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Northeastern’s Boston research center creates a new model for preserving local history

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The Harriet Tubman House Memory Project is one of four Boston Research Center efforts to preserve local history. The Harriet Tubman House, a community center which stood at 566 Columbus Ave, in Boston's South End neighborhood from 1975 to 2020, was demolished in 2019 but lives on through a detailed digital history hub created by the BRC. Northeastern University Library, Archives and Special Collection

The corner of Massachusetts and Columbus avenues used to be something more than a flattened lot. It used to be more than just another in a long line of mixed-use development sites with condos in Boston.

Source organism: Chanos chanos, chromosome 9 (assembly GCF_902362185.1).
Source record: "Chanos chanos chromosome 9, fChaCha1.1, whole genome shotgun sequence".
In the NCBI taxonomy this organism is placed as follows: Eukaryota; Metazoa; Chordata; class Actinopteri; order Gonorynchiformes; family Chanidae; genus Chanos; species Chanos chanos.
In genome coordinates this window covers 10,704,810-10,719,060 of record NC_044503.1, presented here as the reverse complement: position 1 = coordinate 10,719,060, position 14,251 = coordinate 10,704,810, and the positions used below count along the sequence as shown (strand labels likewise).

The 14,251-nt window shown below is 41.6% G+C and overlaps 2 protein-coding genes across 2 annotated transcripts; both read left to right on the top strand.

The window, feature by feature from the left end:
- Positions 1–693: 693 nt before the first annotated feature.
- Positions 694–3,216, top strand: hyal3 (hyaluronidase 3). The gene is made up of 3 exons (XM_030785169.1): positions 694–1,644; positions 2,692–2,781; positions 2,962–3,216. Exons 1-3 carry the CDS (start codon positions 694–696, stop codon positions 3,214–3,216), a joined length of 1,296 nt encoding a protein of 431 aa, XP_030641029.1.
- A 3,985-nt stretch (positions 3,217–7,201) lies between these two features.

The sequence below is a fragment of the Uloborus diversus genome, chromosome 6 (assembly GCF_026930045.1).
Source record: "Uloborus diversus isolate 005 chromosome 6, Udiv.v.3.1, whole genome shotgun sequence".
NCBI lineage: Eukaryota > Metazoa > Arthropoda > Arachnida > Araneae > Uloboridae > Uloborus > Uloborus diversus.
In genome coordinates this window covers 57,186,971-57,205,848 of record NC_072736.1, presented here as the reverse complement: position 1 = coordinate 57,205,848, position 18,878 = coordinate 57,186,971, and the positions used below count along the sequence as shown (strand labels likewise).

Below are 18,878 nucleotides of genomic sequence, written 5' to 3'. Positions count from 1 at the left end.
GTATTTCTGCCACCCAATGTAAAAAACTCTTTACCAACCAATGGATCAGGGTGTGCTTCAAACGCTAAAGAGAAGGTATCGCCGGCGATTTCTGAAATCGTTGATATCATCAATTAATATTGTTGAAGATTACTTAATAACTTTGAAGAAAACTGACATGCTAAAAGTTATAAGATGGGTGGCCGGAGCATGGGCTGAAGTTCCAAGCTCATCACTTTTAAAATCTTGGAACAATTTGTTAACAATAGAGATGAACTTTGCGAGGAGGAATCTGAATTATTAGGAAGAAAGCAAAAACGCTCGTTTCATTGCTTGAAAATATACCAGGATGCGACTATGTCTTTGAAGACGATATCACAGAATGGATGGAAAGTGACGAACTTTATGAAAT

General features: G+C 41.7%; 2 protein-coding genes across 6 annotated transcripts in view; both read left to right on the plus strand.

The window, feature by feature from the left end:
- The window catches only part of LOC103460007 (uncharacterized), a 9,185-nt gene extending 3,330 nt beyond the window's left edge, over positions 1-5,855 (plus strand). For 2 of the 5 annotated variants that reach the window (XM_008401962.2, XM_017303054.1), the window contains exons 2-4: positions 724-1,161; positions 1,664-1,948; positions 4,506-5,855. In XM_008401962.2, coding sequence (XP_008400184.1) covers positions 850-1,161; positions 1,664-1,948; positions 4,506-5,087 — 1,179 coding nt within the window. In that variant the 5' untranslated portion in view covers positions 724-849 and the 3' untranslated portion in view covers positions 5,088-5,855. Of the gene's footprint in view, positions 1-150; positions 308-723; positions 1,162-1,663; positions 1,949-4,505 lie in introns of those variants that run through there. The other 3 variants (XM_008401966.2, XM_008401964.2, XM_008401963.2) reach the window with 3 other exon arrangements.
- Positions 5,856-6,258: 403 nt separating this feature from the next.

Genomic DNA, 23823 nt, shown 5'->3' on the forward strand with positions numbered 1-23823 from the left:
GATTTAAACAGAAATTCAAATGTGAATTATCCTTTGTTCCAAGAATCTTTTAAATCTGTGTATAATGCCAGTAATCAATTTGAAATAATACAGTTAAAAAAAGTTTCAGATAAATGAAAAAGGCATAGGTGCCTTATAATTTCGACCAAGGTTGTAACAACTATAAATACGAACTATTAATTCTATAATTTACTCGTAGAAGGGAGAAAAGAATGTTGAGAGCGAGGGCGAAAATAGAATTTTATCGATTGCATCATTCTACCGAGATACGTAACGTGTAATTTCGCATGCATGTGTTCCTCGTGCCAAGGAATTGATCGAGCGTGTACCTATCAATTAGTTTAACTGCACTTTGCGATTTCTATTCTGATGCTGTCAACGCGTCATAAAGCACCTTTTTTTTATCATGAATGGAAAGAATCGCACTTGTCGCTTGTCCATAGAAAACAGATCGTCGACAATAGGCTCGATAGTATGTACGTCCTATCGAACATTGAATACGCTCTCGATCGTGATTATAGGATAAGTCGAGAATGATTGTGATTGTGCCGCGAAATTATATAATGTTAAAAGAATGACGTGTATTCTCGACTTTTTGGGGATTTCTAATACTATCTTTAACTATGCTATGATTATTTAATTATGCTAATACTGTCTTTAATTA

For the residents of the South End neighborhood, it was the Harriet Tubman House. Founded in the early 20th century as an autonomous space for and by Black women on Holyoke Street, in 1975, it became a community center run by United South End Settlements until it was sold in 2019 to help keep the organization afloat. Ultimately, it was demolished.

The house was a fixture of Boston’s Black community, but its century-spanning history–the kind that doesn’t get told in museums or textbooks–was in danger of getting lost with the demolition too. Fortunately, the building’s history and the community’s memories were saved through the hard work of residents who banded together under the I Am Harriet coalition, USES itself and the resources and ingenuity of the Boston Research Center.

Continue reading at News@Northeastern.

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